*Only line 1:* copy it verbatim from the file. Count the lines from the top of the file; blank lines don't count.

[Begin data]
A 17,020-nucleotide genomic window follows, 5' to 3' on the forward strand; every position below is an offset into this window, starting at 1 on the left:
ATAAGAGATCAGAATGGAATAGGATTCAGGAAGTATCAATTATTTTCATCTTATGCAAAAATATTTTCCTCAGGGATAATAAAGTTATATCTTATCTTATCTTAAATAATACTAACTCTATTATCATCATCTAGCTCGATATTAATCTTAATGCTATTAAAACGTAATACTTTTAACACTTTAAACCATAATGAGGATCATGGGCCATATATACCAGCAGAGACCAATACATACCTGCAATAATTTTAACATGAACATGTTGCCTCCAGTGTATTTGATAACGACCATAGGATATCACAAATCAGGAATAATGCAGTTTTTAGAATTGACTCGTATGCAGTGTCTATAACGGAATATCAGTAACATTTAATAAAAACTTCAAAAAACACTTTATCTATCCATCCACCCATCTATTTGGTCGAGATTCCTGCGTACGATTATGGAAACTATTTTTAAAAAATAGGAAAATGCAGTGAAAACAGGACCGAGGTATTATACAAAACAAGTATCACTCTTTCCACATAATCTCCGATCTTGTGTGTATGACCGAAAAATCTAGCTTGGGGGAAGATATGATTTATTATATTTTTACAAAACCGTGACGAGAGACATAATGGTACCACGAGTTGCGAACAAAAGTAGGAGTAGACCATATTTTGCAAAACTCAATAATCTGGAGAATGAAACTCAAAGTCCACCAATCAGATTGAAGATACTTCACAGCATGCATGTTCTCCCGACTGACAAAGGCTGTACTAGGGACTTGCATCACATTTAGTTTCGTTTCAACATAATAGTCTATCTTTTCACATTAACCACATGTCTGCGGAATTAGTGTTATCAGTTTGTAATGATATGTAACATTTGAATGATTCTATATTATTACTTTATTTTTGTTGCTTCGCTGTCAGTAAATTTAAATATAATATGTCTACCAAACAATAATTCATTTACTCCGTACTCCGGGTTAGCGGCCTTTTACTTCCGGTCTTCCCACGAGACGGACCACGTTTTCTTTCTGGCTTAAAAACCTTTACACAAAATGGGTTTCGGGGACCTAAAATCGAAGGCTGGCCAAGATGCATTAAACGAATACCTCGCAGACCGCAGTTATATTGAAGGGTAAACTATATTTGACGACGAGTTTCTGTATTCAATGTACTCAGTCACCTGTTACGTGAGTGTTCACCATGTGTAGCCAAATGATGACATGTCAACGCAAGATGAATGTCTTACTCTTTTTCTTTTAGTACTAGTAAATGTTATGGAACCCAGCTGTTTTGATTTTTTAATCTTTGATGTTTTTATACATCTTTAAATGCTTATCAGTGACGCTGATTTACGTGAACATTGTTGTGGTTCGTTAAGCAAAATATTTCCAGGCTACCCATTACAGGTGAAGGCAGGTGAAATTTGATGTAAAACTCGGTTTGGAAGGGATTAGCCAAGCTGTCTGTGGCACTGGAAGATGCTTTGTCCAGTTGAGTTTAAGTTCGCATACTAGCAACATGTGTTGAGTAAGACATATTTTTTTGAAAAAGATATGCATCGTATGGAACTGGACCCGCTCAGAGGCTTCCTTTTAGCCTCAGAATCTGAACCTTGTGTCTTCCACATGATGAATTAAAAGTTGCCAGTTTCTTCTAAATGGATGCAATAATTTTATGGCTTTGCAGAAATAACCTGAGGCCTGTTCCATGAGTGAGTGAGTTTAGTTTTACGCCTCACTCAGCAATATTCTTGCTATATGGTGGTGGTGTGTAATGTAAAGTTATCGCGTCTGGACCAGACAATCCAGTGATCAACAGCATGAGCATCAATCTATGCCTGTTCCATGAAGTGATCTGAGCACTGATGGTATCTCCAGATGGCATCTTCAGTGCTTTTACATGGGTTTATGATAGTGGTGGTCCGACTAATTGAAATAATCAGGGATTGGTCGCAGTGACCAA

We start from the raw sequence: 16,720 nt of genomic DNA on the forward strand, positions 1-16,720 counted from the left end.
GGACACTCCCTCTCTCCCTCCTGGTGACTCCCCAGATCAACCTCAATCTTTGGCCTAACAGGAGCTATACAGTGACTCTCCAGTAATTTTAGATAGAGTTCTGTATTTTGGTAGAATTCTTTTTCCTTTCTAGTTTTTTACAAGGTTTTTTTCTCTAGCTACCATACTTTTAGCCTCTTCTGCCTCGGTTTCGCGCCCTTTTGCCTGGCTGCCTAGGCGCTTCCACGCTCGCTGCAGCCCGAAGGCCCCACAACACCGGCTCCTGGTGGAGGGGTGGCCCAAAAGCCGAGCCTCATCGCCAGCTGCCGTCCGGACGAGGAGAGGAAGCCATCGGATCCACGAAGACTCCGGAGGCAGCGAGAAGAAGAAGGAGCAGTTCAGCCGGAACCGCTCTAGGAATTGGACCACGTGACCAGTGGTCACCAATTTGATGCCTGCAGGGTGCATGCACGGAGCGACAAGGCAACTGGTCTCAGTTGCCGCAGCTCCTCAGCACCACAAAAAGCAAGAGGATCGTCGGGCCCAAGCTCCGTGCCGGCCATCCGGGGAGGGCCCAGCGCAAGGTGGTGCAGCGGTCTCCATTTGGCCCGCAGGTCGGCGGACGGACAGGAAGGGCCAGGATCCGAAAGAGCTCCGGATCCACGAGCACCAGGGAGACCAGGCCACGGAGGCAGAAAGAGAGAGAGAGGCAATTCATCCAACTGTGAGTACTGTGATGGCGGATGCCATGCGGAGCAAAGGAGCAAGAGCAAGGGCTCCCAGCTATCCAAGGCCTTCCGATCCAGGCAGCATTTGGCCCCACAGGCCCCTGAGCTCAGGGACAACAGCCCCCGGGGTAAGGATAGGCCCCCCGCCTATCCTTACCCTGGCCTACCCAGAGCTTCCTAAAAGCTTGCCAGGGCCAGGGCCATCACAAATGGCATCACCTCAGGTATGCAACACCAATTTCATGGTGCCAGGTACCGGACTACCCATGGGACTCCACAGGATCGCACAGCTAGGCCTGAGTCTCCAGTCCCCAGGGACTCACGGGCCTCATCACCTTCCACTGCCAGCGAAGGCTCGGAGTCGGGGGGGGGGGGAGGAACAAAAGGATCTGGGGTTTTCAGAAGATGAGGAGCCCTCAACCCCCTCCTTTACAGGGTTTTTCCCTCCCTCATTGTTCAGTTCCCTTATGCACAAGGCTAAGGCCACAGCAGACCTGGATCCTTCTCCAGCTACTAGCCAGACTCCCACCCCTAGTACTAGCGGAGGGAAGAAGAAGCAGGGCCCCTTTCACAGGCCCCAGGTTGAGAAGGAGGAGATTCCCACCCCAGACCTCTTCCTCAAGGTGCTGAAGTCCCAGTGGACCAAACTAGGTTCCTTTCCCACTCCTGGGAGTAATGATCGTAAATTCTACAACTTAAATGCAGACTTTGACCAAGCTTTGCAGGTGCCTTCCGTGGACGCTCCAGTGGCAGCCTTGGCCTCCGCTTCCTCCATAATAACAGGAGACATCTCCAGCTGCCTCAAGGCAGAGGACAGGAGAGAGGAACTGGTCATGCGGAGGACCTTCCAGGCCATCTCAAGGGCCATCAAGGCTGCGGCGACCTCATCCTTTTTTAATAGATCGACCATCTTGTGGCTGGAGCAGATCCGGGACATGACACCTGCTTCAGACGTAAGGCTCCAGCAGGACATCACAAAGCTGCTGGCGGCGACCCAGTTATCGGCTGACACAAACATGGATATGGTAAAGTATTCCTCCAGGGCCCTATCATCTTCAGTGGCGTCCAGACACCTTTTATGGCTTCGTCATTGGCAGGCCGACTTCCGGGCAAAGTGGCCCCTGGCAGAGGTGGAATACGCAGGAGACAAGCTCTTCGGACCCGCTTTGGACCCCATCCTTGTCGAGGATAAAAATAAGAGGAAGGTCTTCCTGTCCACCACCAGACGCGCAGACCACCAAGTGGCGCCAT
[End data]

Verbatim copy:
A 17,020-nucleotide genomic window follows, 5' to 3' on the forward strand; every position below is an offset into this window, starting at 1 on the left: